Double Helix Lecture

Double helix (plural helices) typically consists of two congruent helices with the same axis, differing by a translation along the axis, which may or may not be half-way.
In molecular biology, the double helix refers to the structure of DNA. The structure of DNA was first published in the journal Nature by James D. Watson and Francis Crick in 1953, based upon data from Maurice Wilkins and Rosalind Franklin. Crick, Wilkins and Watson each received the Nobel Prize for their contributions to the discovery. Franklin died before her contribution could be acknowledged, and due to the fact that they cannot be awarded posthumously, never received a Nobel Prize.
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The DNA double helix is a right-handed spiral polymer of nucleic acids, held together by nucleotides which base pair together. A single turn of the helix constitutes ten nucleotides. The double helix structure of DNA contains a major groove and minor groove, the major groove being wider than the minor groove. Given the difference in widths of the major groove and minor groove, many proteins which bind to DNA do so through the wider major groove .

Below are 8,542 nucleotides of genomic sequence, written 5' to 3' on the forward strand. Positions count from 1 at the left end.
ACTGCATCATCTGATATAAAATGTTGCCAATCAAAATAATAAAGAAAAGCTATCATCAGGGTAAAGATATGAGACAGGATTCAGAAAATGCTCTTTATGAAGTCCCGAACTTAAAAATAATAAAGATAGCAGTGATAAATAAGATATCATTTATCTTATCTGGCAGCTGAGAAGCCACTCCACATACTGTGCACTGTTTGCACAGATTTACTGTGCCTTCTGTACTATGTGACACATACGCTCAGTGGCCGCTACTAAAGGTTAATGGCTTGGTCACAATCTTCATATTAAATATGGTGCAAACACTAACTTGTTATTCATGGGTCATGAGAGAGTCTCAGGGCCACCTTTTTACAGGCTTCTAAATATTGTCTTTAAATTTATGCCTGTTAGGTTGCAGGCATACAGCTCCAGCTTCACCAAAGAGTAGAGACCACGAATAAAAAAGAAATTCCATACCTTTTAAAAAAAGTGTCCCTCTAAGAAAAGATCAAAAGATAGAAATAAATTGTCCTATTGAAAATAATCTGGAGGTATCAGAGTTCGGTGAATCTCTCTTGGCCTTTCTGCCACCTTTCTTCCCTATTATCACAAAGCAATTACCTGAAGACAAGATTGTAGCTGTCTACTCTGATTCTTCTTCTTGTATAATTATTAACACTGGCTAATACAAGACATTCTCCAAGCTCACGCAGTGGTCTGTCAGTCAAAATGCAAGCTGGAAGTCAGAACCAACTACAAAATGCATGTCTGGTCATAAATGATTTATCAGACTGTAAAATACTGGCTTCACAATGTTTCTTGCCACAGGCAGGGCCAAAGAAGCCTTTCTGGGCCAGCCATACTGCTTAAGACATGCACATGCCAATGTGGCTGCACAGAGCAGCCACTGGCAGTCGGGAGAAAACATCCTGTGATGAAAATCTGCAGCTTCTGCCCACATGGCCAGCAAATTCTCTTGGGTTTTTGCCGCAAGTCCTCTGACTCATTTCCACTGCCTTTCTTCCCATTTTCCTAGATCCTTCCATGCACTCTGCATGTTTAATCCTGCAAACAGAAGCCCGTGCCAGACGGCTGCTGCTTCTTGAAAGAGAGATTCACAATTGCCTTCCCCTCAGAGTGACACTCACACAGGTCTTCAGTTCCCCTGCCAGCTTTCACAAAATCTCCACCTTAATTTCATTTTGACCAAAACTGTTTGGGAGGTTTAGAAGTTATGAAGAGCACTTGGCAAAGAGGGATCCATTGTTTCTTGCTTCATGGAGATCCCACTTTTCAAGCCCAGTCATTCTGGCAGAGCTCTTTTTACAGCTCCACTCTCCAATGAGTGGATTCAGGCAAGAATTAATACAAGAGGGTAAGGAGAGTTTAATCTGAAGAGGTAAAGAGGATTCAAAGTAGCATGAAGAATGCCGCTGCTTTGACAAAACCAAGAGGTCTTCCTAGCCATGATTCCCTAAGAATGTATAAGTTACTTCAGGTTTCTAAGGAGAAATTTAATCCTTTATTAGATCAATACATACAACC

The order, or sequence, of the nucleotides in the double helix within a gene specifies the primary structure of a protein.

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